SXSW’s top narrative prize-winner examines the aftermath of a school shooting in an indirect but powerful way

The Fallout

Source: SXSW

‘The Fallout’

Dir/scr: Megan Park. US. 2021. 94mins.

The aftermath of a school shooting is explored in an intriguingly indirect manner in The Fallout, a drama that eschews sweeping societal commentary for a tight focus on the messy ways in which individuals recover from trauma. Jenna Ortega is nicely enigmatic as a bright teenager who finds that she can’t pull herself back together after surviving a massacre, bonding with a far more outgoing classmate who endured the ordeal alongside her. Writer-director Megan Park’s unassuming feature debut sensitively argues that young people should never have to face such horrific circumstances — but, given enough time, they can prove stronger than their concerned parents imagine.

The filmmaker’s willingness to let her protagonist stumble through her grief and guilt is refreshing

Winning SXSW’s narrative feature jury prize, The Fallout will strike a chord at a time when gun violence is often in the news — especially when it occurs at schools. Unlike Sundance highlight Mass, which chronicled the impact that a deadly shooting had on parents, Park’s picture zooms in on the children, and its frank discussion of sexuality, underage drinking, drug use and social media should resonate with teen viewers.

It’s just another day at high school for Vada (Ortega), when she goes into the bathroom and runs into Mia (Maddie Ziegler), a popular student applying her perfect makeup for picture day. Less confident in her looks, the bookish Vada resents rich Mia, but they’re soon thrust into a harrowing situation once they hear gunshots, hiding in a bathroom stall together and fearing for their lives. (They’re joined by another student, Quinton, played by Niles Fitch, who has his wounded brother’s blood all over his shirt.)

Soon enough, the police stop the shooter — a fellow classmate — but in the days that follow, Vada is unable to shake the experience. Feeling like she can’t relate to anyone else — especially her best friend Nick (Will Ropp), who is inspired to lead a movement to enact stricter gun laws — she turns to Mia, and the two very different women begin to bond over what they went through together.

One of the smartest elements of Park’s screenplay is its understanding that Vada and Mia won’t talk about the shooting directly — rather, the tentative forging of their friendship involves discussing everything except that. But both actresses deftly hint at what’s not being articulated — namely, that they’re so shaken by their near-death experience that they feel permanently scarred. (Likewise, Vada starts to enter Quinton’s orbit, learning that a long silent hug says more than words ever could.)

Subtly, The Fallout dramatises the differences between these two women that had kept them from being part of the same clique before the shooting. Vada is a model student from a comfortable middle-class family, while Mia is a burgeoning Instagram influencer whose two dads are wealthy artists. But issues of class and ethnicity fall away once Vada and Mia discover in one another the only person who truly understands their own mixed-up feelings. And the more time they spend together, the more that growing affection leads into unexpected terrain.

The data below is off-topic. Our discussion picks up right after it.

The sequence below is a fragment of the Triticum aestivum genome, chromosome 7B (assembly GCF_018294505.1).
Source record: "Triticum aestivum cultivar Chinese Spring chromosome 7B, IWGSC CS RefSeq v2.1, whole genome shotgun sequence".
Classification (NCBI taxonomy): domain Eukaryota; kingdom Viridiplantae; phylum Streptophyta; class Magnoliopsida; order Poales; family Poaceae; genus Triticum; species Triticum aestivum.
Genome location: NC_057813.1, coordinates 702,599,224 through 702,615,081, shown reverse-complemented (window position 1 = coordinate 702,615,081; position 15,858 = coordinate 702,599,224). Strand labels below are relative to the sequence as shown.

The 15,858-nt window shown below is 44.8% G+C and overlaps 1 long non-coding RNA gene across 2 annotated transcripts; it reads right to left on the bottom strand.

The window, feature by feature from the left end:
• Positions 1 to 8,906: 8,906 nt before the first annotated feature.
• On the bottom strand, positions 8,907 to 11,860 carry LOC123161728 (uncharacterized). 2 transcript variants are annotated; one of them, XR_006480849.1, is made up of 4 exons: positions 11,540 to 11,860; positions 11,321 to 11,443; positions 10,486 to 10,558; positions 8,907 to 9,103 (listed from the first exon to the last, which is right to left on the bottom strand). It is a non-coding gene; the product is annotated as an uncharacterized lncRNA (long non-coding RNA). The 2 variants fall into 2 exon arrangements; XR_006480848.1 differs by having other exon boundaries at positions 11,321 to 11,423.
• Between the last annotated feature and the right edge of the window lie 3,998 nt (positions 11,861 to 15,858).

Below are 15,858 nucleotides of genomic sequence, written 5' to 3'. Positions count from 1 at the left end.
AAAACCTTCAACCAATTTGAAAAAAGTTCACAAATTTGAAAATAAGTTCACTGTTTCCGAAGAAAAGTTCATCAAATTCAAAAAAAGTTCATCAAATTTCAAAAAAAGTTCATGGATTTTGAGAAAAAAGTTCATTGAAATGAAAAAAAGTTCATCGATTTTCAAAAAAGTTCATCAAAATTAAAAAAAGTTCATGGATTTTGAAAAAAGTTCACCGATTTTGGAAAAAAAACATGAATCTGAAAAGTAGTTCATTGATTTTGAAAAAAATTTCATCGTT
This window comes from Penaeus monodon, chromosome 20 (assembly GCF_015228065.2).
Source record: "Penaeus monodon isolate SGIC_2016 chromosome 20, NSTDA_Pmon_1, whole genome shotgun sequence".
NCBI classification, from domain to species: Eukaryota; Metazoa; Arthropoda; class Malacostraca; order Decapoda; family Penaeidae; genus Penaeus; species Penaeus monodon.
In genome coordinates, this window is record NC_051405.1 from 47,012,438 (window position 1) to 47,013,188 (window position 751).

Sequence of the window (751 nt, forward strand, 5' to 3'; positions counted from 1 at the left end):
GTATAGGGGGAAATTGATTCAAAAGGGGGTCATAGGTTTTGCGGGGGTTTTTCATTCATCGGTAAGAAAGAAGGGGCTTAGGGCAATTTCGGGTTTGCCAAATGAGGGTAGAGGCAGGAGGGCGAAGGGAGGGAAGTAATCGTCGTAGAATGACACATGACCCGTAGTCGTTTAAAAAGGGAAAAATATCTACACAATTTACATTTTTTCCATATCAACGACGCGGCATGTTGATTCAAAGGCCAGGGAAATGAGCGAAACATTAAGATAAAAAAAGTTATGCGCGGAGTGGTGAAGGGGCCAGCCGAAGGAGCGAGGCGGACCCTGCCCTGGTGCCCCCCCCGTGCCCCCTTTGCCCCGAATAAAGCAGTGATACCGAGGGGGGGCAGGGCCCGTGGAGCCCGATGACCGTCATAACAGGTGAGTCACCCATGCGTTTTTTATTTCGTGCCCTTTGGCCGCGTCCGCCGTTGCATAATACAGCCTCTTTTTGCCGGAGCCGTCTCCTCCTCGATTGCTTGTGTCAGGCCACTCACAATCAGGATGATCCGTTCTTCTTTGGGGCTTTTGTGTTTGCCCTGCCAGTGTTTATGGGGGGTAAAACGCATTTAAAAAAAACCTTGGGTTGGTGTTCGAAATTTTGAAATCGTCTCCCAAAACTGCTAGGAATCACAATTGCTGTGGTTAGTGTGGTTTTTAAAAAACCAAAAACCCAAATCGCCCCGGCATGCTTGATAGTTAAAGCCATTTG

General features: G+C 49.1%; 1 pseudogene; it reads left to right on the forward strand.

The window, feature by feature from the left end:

Of the supporting cast, Shailene Woodley shines as the no-nonsense therapist Vada’s parents (John Ortiz, Julie Bowen) hire to talk to their daughter because she won’t open up to them. But there are no magic words that can snap Vada out of her funk — recovering from trauma is a complicated process — and the filmmaker’s willingness to let her protagonist stumble through her grief and guilt is refreshing. Granted, sometimes The Fallout lapses into strained comedy to keep the tone light, but on the whole Vada’s experimentation with drugs and drinking is viewed in a candid, non-judgemental light. She has gone through something horrific, so it’s understandable that she would shed her well-composed demeanour and embrace the feeling of chaos that now surrounds her.

In that same spirit, the picture observes how modern phenomenon like smartphones and social media create a sense of both connection and alienation — and how those sensations can be exacerbated after a tragedy. Vada can’t express her complicated emotions because they’re still too raw, acting out and turning moody instead, but Park and Ortega understand this withdrawn character so well that we never doubt her inner turmoil — or the fact that, eventually, she will be alright. Still, it’s a testament to this modest, open-ended film that it acknowledges that getting back to normal will probably never be possible for all the Vadas who survive gun violence. It’s more a question of learning how to move on from here.

Production companies: Clear Horizon, SSS Entertainment

International sales: ICM Partners,; and Clear Horizon,

Producers: David Brown, Shaun Sanghani, Rebecca Miller, Cara Shine, Todd Lundbohm, Giulia Prenna, Joannie Burstein

Production design: Justin Dragonas

Editing: Jennifer Lee

Cinematography: Kristen Correll

Music: Finneas O’Connell

Main cast: Jenna Ortega, Maddie Ziegler, Niles Fitch, Will Ropp, Lumi Pollack, John Ortiz, Julie Bowen, Shailene Woodley